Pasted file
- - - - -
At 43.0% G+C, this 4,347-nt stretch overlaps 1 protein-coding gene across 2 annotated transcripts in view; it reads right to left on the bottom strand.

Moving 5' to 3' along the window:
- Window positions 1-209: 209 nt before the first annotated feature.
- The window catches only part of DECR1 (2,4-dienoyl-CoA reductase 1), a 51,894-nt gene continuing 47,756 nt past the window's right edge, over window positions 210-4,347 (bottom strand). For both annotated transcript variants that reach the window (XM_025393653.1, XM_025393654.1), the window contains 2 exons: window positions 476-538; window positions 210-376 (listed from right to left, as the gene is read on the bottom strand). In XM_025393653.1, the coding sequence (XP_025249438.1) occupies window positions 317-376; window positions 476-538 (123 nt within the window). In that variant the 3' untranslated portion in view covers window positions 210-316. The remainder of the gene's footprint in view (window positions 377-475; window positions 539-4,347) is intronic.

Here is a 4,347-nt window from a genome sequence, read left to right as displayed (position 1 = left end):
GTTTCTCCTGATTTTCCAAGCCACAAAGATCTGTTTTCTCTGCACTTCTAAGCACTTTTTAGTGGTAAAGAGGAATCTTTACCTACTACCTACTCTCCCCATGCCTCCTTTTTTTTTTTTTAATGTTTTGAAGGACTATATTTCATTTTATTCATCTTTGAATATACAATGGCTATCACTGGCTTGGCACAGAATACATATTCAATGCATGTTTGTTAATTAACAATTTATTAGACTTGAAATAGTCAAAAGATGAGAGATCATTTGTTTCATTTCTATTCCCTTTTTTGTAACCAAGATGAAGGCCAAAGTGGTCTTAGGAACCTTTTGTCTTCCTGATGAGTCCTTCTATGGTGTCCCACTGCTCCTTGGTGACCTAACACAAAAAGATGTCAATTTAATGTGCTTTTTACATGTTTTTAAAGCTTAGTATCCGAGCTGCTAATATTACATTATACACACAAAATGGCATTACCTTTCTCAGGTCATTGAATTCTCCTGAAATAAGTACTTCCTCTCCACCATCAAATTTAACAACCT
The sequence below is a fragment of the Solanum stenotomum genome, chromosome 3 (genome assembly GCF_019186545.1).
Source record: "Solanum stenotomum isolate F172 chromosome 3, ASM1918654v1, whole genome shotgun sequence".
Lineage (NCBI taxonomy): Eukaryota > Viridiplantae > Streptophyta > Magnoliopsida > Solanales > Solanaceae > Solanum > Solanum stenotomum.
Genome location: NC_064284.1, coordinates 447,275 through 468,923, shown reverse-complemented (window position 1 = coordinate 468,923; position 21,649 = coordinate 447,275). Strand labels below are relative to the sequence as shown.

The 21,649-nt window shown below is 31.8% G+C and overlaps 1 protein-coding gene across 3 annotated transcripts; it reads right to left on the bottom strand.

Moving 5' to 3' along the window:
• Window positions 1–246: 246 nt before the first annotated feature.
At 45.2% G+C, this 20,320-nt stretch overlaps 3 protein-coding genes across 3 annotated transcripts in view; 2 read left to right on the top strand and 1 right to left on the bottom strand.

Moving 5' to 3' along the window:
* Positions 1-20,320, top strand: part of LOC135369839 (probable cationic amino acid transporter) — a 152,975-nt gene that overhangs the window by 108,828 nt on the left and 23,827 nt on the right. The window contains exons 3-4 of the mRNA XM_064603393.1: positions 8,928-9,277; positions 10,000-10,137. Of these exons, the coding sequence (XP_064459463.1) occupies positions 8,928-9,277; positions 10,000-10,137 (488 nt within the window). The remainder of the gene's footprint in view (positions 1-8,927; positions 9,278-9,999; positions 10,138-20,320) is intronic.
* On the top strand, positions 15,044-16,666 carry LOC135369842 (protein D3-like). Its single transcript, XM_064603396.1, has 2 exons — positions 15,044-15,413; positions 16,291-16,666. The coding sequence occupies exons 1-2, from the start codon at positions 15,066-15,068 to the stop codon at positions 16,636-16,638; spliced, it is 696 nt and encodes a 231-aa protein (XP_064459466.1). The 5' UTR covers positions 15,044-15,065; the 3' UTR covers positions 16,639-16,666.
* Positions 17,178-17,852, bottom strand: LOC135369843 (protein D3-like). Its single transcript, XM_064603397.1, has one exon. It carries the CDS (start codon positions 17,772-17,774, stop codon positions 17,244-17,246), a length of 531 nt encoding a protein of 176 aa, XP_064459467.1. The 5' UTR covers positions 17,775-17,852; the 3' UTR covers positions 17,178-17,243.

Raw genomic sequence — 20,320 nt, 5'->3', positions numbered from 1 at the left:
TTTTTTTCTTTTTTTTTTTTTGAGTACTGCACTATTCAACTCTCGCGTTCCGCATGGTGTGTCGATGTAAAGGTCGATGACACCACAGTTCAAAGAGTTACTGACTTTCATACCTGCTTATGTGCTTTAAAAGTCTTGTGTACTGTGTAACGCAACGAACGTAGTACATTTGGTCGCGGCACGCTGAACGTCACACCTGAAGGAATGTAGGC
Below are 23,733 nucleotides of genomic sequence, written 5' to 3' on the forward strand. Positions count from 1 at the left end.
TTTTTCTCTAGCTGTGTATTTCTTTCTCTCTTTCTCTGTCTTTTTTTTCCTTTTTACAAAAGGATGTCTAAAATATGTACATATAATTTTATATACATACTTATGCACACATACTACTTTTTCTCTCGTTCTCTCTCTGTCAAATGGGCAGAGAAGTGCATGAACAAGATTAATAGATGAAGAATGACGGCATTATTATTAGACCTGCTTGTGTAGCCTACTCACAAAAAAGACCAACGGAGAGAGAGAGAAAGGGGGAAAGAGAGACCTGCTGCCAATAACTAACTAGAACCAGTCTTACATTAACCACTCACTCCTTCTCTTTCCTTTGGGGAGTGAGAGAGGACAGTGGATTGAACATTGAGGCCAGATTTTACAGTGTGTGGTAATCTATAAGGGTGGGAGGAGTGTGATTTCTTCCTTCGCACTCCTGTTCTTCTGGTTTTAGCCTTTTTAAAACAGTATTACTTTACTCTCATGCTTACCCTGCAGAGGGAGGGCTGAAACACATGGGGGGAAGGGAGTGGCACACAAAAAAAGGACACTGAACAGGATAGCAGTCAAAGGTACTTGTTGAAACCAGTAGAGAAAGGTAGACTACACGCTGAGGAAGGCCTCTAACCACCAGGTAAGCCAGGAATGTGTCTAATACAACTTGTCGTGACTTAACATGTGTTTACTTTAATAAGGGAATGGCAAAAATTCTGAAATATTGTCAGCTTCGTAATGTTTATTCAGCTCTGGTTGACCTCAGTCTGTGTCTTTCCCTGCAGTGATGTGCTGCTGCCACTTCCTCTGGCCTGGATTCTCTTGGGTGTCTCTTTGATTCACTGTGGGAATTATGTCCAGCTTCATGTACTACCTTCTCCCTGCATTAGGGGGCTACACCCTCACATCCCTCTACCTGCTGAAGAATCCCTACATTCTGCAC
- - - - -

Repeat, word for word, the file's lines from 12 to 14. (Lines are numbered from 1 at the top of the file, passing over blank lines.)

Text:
Moving 5' to 3' along the window:
• Window positions 1–246: 246 nt before the first annotated feature.
At 45.2% G+C, this 20,320-nt stretch overlaps 3 protein-coding genes across 3 annotated transcripts in view; 2 read left to right on the top strand and 1 right to left on the bottom strand.